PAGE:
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Attitudes and avatars instrument: development and initial testing.

Lyles AA, Riesch SK, Brown RL - BMC Public Health (2015)

Bottom Line: The ATTAIN was found to have high content validity, slightly below recommended levels for internal consistency, and varied test-retest reliability.The results of this study suggest preliminarily a theoretically derived instrument with appropriate content for young adolescent boys and variable reliability.The ATTAIN has potential to be used as a screening instrument for young adolescents boys and understanding their attitudes toward their bodies; however, it will require continued development and testing to establish construct and discriminant validity.

View Article: PubMed Central - PubMed

Affiliation: College of Nursing & Health Innovation, Arizona State University, Phoenix, Arizona, USA. Annmarie.Lyles@asu.edu.

ABSTRACT

Background: The purpose of the study was to develop and test the initial psychometric properties of the ATTitudes and Avatars INstrument (ATTAIN). The integrated behavior model guided instrument development to measure the young adolescent boys' attitudes, intentions and actions to change their bodies.

Methods: An adolescent health expert panel and young adolescent boys were recruited to test for content validity. Fifty-nine boys 11 to 14 years of age were recruited at a middle school in the USA during physical education class to conduct a pilot study to test for internal consistency and test-retest reliability.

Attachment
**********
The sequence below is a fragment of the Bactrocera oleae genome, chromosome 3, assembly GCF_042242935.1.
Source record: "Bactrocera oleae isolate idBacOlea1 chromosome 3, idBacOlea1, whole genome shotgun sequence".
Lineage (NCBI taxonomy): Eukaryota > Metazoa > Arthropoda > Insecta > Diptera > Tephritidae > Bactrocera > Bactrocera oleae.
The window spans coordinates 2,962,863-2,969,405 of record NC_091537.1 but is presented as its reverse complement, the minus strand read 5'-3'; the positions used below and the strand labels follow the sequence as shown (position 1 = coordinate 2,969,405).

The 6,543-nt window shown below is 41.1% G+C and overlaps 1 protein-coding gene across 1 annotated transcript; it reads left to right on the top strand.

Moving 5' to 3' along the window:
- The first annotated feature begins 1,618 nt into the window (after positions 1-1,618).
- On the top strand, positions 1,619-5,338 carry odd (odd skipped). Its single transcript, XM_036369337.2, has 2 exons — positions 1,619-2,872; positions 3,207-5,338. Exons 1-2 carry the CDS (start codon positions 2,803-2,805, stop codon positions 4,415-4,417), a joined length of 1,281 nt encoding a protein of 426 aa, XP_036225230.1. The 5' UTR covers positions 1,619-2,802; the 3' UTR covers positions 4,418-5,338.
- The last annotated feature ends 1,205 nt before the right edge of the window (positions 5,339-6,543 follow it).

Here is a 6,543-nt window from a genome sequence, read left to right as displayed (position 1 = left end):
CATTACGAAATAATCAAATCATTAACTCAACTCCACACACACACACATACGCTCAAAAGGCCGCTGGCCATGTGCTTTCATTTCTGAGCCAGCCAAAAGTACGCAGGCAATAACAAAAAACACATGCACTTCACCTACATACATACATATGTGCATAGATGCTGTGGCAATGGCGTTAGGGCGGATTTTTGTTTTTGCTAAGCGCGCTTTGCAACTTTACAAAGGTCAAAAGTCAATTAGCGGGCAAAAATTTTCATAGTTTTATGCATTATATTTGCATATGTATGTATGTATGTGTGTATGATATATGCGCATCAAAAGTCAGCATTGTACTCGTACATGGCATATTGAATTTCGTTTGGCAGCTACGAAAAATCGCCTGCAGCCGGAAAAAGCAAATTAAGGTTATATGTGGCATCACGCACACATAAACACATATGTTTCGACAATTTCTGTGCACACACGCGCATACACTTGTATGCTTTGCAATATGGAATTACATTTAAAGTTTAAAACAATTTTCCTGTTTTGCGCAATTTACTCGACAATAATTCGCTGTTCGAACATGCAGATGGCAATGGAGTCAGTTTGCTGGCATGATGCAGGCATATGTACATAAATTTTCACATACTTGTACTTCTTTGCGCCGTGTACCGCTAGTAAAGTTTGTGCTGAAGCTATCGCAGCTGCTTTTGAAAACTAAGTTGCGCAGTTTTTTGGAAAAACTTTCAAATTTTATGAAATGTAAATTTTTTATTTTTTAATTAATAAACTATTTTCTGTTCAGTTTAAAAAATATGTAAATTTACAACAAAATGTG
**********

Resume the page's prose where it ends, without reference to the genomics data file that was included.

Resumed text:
Results: The ATTAIN was found to have high content validity, slightly below recommended levels for internal consistency, and varied test-retest reliability.

Conclusion: The long-term goal of the development and testing of the ATTAIN is to make it available to researchers and professionals to screen and focus on adolescents' perceptions of their bodies and using those perceptions to attain and maintain healthy bodies. The results of this study suggest preliminarily a theoretically derived instrument with appropriate content for young adolescent boys and variable reliability. The attitudes, intentions, and actions survey items and avatars as measured by the ATTAIN, were meaningful to the boys. The ATTAIN has potential to be used as a screening instrument for young adolescents boys and understanding their attitudes toward their bodies; however, it will require continued development and testing to establish construct and discriminant validity.

No MeSH data available.


Adolescent boys’ responses to actions taken to change their bodies
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Related In: Results  -  Collection

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Fig4: Adolescent boys’ responses to actions taken to change their bodies

Mentions: The boys were asked about trying to change their bodies and had the option of choosing more than one response. Almost three-fourths of the boys were currently trying to change their body by gaining muscle (Fig. 2) by taking the action of eating more nutritious/healthy foods (Fig. 3). Over a half wanted to change their body because of the sports they played, the desire to be healthier, and the desire to be competitive (Fig. 4).Fig. 2